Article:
This lab is divided into two main parts–”Plus World” and “Memory Game”. Both will help you with Project 3: Build your own World (BYOW). The first part will teach you how to use a set of “tiles” to generate shapes on your screen. This will apply to building the rooms, hallways, and other features of your world in Project 3. The second part will teach you more about how to use the StdDraw package to make a fun text-based game. This will help you build the main menu and other text-based elements of Project 3. It will also teach you how to achieve user interactivity, which is vital to Project 3!

Pre-lab

Some steps to complete before getting started on this lab:

  • As usual, use git pull skeleton main

  • Watch a previous semester’s project 3 getting started video at this link. Note the name and API have changed slightly, but the bigger picture still applies.

  • Read over Phase 1 of the project 3 spec.

  • Understand that project 3 will be a marathon and not a sprint. Don’t wait until the last minute. You and your partner should start thinking about your design NOW.

Your lab today will be graded by completing a checkoff with a TA or AI during lab. This means you should try to finish the required parts of the lab ASAP, to avoid a long line to get checked off (and possibly having to use slip days due to a long wait).

Plus World Introduction

In the first half of this lab, you and your partner will learn some basic techniques and tools that will be helpful for project 3.

Part I: Meet the Tile Rendering Engine

Boring World

Open the up the skeleton and check out the BoringWorldDemo file. Try running it and you should see a window appear that looks like the following:

boring world

This world consists of empty space, except for the rectangular block near the bottom middle. The code to generate this world consists of three main parts:

  • Initializing the tile rendering engine.
  • Generating a two dimensional TETile[][] array.
  • Using the tile rendering engine to display the TETile[][] array.

The API for the tile rendering engine is simple. After creating a TERenderer object, you simply need to call the initialize method, specifying the width and height of your world, where the width and height are given in terms of the number of tiles. Each tile is 16 pixels by 16 pixels, so for example, if we called ter.initialize(10, 20), we’d end up with a world that is 10 tiles wide and 20 tiles tall, or equivalently 160 pixels wide and 320 pixels tall. For this lab, you don’t need to think about pixels, though you’ll eventually need to when you start building the user interface for Project 3 (discussed in the next lab).

TETile objects are also quite simple. You can either build them from scratch using the TETile constructor (see TETile.java), or you can choose from a palette of pregenerated tiles in the file Tileset.java. For example, the code from BoringWorldDemo.java below generates a 2D array of tiles and fills them with the pregenerated tile given by Tileset.NOTHING.

TETile[][] world = new TETile[WIDTH][HEIGHT];
for (int x = 0; x < WIDTH; x += 1) {
    for (int y = 0; y < HEIGHT; y += 1) {
        world[x][y] = Tileset.NOTHING;
    }
}

Of course, we can overwrite existing tiles. For example, the code below from BoringWorld.java creates a 14 x 4 tile region made up of the pregenerated tile Tileset.WALL and writes it over some of the NOTHING tiles created by the loop code shown immediately above.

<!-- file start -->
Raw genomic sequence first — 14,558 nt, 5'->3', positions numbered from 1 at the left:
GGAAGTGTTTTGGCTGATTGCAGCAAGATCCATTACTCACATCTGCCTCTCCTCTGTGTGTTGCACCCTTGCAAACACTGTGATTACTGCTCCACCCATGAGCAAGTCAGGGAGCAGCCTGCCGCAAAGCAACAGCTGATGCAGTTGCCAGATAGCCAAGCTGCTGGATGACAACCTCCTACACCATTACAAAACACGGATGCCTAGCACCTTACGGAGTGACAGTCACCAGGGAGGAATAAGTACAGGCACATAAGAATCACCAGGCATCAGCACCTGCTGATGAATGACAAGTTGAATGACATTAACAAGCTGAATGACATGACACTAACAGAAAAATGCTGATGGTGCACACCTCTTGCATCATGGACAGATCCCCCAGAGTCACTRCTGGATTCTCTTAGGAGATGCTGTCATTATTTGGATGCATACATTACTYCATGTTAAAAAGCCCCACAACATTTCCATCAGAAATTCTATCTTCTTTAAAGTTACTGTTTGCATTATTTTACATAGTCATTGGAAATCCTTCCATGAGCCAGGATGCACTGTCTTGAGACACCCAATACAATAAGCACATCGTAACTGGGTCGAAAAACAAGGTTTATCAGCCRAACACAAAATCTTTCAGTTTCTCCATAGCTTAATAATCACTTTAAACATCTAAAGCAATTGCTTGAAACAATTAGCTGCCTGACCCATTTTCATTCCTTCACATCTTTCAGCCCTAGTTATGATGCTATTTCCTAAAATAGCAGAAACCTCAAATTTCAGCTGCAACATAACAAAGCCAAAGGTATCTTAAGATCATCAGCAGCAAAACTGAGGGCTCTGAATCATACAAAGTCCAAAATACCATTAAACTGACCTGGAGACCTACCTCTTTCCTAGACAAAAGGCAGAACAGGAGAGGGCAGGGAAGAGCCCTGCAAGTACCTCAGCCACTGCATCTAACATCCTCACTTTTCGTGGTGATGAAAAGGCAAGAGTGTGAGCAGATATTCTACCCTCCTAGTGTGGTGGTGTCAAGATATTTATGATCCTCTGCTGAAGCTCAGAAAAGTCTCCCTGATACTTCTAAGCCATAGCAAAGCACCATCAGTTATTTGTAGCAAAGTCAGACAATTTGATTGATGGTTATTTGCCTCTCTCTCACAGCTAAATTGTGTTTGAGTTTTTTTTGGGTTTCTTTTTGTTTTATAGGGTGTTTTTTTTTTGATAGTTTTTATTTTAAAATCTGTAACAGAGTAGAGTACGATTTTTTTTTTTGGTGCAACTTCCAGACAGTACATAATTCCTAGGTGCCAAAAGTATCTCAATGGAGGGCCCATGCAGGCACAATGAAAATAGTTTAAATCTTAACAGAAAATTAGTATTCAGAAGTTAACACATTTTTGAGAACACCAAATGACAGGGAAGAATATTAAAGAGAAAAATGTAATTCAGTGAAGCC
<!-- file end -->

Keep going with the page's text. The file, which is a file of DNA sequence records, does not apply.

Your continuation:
for (int x = 20; x < 35; x += 1) {
    for (int y = 5; y < 10; y += 1) {
        world[x][y] = Tileset.WALL;
    }
}

The last step in rendering is to simply call ter.renderFrame(world), where ter is a TERenderer object. Changes made to the tiles array will not appear on the screen until you call the renderFrame method.

Try changing the tile specified to something else in the Tileset class other than WALL and see what happens. Also experiment with changing the constants in the loop and see how the world changes.

Note: Tiles themselves are immutable! You cannot do something like world[x][y].character = 'X'.

Random World

Now open up RandomWorldDemo.java. Try running it and you should see something like this:

random world

This world is sheer chaos – walls and flowers everywhere! If you look at the RandomWorldDemo.java file, you’ll see that we’re doing a few new things:

  • We create and use an object of type Random that is a “pseudorandom number generator”.
  • We use a new type of conditional called a switch statement.
  • We have delegated work to functions instead of doing everything in main.

A random number generator does exactly what its name suggests, it produces an infinite stream of numbers that appear to be randomly ordered. The Random class provides the ability to produce pseudorandom numbers for us in Java. For example, the following code generates and prints 3 random integers:

Random r = new Random(1000);
System.out.println(r.nextInt());
System.out.println(r.nextInt());
System.out.println(r.nextInt());

We call Random a pseudorandom number generator because it isn’t truly random. Underneath the hood, it uses cool math to take the previously generated number and calculate the next number. We won’t go into the details of this math, but see Wikipedia if you’re curious. Importantly, the sequence generated is deterministic, and the way we get different sequences is by choosing what is called a “seed”. If you start up a pseudorandom generator with a particular seed, you are guaranteed to get the exact sequence of random values.